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Vertebrate Evolution & Diversity. Trends in Animal Evolution. Is there evidence that any of these trends have reversed over time?. Symmetry none  radial  bilateral Pattern of gastrulation no blastopore  protostome  deuterostome Digestive system

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trends in animal evolution
Trends in Animal Evolution

Is there evidence that any of these trends have reversed over time?

  • Symmetry

none  radial  bilateral

  • Pattern of gastrulation

no blastopore  protostome  deuterostome

  • Digestive system

None  gastrovascular cavity  complete digestive system

  • Body cavities

acoelomate  pseudocoelomate  eucoelomate

  • Segmentation

none  segmented  fused segments

  • Skeletons

none  hydrostatic  exoskeleton  endoskeleton

What are exoskeletons made of? …endoskeletons?

Consider animals with endoskeletons…Do they demonstrate evidence of segmentation? Describe the relationship.

deuterostomia
Deuterostomia
  • Phylum Echinodermata
    • “spiny skinned”
    • water vascular system

What is this vascular system used for?

  • Phylum Chordata
    • named for the notochord

What features of embryonic development are shared by members of these two groups?

Do all chordates have a vertebral column?

phylum chordata chordates evidence from anatomical comparisons
Phylum Chordata (chordates)-evidence from anatomical comparisons

Segmentation: muscles arranged in segmented blocks

Most with an internal and jointed skeleton, differing from that of echinoderms

2.

1.

3.

4.

  • Where is the notochord located, relative to the digestive tube and nerve cord? What is its function?
  • Where is the nerve cord located in most non-chordate animals?
  • What is the pharynx? How are these slits specialized in aquatic organisms?
  • Describe the advantage of a muscular, post-anal tail.
subphylum urochordata tunicates
Subphylum Urochordata – tunicates

Sessile marine animals, some are colonial

Filter-feed, using pharyngeal slits

Animal encased in a tunic of cellulose-like CHO

Larvae (c) presents all four chordate characteristics (“tail chordates”)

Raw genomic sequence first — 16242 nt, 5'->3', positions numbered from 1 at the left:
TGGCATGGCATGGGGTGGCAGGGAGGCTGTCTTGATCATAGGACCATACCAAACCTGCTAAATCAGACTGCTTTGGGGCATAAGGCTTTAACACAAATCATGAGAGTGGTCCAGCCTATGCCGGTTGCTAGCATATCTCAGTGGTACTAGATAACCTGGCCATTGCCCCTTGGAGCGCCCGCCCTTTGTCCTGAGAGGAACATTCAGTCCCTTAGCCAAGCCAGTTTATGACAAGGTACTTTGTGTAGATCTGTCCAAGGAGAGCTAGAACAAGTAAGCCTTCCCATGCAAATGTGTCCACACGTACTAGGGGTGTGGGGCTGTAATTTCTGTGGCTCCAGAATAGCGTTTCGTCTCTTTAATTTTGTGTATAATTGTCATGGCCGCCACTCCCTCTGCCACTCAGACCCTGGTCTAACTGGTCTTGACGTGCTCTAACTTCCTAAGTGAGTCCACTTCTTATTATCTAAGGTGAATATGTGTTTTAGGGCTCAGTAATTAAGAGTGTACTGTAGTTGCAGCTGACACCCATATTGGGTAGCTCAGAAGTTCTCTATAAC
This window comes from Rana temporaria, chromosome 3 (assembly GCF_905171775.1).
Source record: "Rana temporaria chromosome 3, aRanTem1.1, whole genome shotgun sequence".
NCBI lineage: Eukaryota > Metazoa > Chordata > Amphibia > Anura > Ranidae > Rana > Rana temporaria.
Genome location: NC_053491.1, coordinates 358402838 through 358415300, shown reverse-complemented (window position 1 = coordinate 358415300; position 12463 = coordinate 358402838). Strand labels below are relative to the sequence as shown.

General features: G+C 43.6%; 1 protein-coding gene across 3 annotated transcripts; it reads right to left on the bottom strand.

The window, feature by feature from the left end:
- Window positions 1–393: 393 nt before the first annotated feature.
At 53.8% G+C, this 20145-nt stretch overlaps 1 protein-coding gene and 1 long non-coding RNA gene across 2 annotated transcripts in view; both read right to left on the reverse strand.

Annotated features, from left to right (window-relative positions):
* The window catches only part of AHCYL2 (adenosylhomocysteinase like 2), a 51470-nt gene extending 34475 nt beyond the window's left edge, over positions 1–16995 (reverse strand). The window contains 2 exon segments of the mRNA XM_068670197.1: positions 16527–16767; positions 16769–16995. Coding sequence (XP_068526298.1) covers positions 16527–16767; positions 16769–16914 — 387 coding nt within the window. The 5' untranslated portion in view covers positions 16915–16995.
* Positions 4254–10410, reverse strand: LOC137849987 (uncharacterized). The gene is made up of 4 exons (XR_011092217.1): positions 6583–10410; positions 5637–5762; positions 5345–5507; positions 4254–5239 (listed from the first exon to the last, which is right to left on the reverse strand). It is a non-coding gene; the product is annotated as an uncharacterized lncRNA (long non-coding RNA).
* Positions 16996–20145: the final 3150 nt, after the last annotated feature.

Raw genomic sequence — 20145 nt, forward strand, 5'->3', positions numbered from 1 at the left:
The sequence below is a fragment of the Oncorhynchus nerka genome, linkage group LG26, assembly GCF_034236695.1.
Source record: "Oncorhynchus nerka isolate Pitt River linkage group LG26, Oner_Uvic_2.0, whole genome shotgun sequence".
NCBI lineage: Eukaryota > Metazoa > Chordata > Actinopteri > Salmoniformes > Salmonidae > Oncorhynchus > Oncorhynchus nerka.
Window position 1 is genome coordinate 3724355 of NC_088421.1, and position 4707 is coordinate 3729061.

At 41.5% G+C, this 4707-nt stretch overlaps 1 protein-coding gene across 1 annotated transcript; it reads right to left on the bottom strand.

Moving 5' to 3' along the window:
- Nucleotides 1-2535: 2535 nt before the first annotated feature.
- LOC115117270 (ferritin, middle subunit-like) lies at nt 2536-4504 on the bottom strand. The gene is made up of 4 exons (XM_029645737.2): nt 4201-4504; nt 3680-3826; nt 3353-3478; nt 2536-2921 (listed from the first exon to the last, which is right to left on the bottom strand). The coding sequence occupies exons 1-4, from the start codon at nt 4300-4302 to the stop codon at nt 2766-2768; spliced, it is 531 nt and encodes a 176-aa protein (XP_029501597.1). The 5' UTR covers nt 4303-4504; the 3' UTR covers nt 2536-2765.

How have the slits been adapted for filter feeding?

Do you find evidence of segmentation in the larval form?

Fig 34.3

What is the term used to describe the change in body form here?

subphylum cephalochordata lancelets
Subphylum Cephalochordata – “lancelets”

Small, burrowing animals, marine

Adults possess all four chordate traits (“head chordates”)

Suspension feeders

Muscles arranged in “chevron” (<<<<<) around notochord

Sensory tentacles around mouth

How is the mouth modified to support this method of feeding?

2 cm

Fig 34.4

the origin of vertebrates
The Origin of Vertebrates

Cephalochordates are the closest living relatives of modern vertebrates.

Larval urochordate exhibiting paedogenesis*cephalochordate

?

* Early sexual maturity. Recall that genes that control development have played a major role in evolution (pg. 478)

slide8
The fossil record suggests an intermediate stage between cephalochordates and vertebrates, that lacks a cranium, but has eyes.

Haikouella

Some fossils from the same period exhibit all of the vertebrate characteristics.

Myllokunmingia

? ancestral vertebrates, @ 530 mya

craniates
“Craniates”

Fig 34.1

Fig 34.6

Neural crest: Unique group of embryonic cells that develop into various structures, including skeletal elements like the skull.

Note that not all craniates have a vertebral column.

phylogeny of craniates

Fig 34.7

Phylogeny of Craniates
  • Which adaptations enabled:
  • better maneuvering in the environment?
  • more active lifestyle?
  • larger size?
  • terrestrial lifestyle?
  • reproduction independent of water?
  • Describe the blood circulatory adaptations that also support a more vigorous lifestyle.
craniates11
Craniates

The endoskeletons of craniates are made of cartilage or a combination of cartilage and bone (mineralized tissue). How are these tissues related in embryonic development?